Family of Scott Meyer Thanks the Public and His 'Angel'
Eighty deer tick bumps and hundreds of mosquito bites are the only physical evidence of what 5-year-old Scotty Meyer went through alone in the woods on the night of July 3.
During a news conference Sunday, Barb Meyer, Scotty's mom, says she never thought the worst.
The little boy, who has autism, disappeared from his family's home in Oak Grove, Wis., not far from Prescott on Tuesday morning. His mom believes he and one of his brothers, who also has autism, slipped out while an air conditioning repairman was coming and going from the house. The other child was found in the yard, but Scotty was nowhere to be found.
A thousand volunteers, along with law enforcement, searched through the heat and rough terrain for him. He was found just after 8 a.m. on July 4 in a wooded area about a half mile from his home. He was dehydrated and covered in bug bites, but otherwise okay. He was treated at Children's Hospital before being released to his family.
Barb Meyer says she has noticed a new sense of fear in her son ever since he was found.
"Last night he was curled up in a blanket outside our bedroom doors; he doesn't want to fall asleep at night too far away from us," says Meyer.
The thought of what he must have gone through during those 21 hours alone is too much for his mom.
"I just refuse to allow myself to think what he went though. The only thing I believe with all my heart is that when he was out there he was surrounded by angels, and every time a mosquito bit him, an angel kissed it"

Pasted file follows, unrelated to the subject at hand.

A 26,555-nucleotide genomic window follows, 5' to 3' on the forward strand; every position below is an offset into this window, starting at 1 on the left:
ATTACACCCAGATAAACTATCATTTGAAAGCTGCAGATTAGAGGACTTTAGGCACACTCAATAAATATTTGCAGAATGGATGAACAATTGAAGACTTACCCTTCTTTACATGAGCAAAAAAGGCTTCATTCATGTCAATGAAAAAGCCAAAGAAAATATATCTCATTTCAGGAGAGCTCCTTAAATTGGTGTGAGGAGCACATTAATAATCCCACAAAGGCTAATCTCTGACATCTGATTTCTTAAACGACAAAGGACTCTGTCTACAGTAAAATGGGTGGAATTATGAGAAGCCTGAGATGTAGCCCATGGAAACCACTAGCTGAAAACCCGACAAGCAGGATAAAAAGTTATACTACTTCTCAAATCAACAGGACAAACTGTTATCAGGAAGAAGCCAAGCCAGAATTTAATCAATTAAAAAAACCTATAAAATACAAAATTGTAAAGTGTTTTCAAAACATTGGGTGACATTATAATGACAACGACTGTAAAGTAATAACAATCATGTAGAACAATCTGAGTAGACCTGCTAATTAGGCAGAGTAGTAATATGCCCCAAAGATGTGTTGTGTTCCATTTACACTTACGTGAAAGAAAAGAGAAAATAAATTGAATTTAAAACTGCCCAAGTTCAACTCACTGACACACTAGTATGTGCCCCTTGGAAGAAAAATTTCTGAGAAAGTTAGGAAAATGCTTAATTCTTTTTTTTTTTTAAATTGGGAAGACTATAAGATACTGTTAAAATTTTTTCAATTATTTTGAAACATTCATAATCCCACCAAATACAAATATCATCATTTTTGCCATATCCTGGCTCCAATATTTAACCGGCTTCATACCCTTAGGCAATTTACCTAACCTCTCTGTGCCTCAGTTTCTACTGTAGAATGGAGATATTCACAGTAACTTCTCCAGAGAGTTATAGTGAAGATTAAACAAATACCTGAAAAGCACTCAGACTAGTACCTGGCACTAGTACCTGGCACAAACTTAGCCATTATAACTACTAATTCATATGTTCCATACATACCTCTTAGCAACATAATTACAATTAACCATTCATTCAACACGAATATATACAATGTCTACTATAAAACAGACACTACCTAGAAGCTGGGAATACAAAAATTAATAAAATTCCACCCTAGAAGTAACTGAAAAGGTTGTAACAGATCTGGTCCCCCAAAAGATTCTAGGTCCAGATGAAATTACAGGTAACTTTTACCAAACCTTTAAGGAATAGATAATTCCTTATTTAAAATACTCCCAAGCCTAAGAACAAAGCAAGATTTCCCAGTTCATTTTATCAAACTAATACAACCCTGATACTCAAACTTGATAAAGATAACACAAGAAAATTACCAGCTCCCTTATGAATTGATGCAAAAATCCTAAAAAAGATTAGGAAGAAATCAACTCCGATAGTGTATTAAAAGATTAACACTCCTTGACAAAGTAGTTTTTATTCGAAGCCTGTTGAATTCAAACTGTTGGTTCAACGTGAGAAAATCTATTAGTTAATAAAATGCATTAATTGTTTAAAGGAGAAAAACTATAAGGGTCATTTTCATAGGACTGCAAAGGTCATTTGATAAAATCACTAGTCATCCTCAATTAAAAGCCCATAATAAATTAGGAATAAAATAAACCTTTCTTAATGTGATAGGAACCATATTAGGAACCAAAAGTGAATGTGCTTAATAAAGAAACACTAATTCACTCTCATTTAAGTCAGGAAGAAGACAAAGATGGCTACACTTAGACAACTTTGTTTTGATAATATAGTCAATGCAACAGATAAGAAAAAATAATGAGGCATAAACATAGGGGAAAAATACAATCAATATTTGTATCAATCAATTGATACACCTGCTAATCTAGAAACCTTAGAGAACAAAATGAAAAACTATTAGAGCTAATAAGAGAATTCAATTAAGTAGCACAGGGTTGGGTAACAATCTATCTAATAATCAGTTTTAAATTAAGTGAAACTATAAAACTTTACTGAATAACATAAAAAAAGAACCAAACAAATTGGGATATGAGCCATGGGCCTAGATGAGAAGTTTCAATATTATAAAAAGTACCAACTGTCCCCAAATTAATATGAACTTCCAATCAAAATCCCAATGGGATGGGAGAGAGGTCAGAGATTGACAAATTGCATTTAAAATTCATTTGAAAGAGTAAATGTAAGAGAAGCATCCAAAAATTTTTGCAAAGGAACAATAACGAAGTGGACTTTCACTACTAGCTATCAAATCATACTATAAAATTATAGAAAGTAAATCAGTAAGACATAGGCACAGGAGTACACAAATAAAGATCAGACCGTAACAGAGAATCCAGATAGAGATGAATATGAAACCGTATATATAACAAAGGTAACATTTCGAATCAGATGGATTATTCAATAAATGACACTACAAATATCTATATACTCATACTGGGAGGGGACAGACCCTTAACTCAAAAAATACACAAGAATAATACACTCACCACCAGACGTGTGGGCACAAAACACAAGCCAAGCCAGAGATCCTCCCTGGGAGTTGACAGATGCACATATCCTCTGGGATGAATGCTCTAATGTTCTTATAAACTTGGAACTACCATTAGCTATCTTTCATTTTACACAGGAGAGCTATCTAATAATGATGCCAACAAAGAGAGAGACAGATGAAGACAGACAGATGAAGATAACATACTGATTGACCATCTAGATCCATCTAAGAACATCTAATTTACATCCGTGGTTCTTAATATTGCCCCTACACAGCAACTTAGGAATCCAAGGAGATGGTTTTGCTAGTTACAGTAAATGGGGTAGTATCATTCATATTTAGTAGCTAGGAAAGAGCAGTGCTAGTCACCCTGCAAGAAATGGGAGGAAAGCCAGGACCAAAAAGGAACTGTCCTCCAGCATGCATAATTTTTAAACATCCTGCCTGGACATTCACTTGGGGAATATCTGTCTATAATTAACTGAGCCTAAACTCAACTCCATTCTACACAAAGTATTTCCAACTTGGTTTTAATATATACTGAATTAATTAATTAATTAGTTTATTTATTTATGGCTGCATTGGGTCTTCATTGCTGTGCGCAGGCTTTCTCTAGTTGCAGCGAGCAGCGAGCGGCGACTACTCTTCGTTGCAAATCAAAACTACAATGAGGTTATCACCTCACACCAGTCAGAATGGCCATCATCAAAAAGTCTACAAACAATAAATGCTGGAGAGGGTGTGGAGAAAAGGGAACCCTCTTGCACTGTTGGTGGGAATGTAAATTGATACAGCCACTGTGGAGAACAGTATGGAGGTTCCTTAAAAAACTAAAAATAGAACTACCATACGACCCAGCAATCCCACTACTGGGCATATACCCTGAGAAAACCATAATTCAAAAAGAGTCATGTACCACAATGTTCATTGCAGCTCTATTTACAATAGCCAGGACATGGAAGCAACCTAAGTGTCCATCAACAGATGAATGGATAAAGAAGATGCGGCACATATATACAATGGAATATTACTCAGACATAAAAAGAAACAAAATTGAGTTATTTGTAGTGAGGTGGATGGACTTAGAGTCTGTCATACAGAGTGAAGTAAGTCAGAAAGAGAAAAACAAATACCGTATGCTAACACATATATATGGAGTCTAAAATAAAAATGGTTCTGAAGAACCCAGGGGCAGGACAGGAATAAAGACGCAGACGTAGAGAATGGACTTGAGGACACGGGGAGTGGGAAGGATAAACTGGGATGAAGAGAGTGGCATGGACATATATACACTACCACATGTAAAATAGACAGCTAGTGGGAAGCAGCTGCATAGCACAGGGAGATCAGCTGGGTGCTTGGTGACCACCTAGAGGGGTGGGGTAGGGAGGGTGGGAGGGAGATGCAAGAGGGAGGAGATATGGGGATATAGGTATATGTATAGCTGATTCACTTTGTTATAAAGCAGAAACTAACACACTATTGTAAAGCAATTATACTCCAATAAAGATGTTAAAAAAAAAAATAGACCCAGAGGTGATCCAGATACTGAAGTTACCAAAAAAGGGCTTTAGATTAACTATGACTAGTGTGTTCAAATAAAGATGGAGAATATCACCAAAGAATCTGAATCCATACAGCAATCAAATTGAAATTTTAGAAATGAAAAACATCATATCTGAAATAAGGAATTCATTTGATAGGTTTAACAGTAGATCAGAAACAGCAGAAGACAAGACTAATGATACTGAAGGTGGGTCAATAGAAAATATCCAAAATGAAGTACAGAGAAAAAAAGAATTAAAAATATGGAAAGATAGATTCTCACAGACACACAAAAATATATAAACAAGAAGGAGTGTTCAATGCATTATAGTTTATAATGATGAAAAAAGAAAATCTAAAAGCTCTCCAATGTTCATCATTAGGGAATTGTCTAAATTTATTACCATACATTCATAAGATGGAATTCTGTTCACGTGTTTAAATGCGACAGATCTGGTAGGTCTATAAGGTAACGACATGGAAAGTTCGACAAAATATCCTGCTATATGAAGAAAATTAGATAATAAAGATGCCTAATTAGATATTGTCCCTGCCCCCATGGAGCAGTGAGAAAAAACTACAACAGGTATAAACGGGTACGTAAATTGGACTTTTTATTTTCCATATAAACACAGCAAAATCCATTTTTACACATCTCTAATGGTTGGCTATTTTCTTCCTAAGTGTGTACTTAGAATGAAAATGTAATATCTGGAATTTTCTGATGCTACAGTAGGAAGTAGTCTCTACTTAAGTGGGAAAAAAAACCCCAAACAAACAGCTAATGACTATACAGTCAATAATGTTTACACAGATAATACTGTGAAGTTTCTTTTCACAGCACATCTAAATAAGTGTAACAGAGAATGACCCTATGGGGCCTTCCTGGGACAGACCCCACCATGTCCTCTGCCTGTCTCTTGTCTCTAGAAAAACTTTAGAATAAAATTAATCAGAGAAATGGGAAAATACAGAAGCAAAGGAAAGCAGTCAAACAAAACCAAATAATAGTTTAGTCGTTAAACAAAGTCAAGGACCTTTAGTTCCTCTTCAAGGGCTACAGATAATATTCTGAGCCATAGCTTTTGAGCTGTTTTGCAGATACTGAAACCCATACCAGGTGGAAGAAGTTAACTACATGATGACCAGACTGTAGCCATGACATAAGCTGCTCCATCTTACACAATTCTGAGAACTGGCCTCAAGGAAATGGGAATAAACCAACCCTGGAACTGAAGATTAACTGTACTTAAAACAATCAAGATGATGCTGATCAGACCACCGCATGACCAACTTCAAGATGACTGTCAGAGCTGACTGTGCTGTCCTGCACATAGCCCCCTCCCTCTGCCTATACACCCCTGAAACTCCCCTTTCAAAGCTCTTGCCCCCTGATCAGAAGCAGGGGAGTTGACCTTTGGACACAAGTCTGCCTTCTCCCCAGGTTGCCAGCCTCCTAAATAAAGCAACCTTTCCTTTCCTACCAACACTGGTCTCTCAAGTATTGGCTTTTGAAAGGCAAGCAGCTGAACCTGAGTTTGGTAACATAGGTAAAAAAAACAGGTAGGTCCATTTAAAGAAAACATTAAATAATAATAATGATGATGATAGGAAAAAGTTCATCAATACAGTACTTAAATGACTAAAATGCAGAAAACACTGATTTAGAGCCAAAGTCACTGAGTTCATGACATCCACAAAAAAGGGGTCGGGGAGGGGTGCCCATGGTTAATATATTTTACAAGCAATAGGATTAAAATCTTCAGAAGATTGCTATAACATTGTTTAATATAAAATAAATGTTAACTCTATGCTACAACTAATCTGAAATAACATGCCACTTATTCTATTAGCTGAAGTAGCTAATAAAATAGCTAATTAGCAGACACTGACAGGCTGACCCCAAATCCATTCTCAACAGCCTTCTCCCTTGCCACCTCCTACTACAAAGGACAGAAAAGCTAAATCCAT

She calls Jason Moser Scotty's angel.
"I've never had someone that I've just met that I love so deeply," said Meyer in a press conference. "Our lives are forever linked. We so very much look forward to getting to know you and including you in our family."
Moser and his golden retriever, Autumn found Scotty early Wednesday morning. It was Jason's son, Liam, that compelled him to search for Scotty.
"I can picture Liam being out there the same way Scotty was, and there's no way that I could give up a minute not to be out there," said Moser.
Meyer says she has tried using wristbands through Project Lifesaver on all three of her sons, but because of their sensitivity issues, she says they would rub their wrists raw.
The bracelets have a tracker that allows officials to find people when they wander off.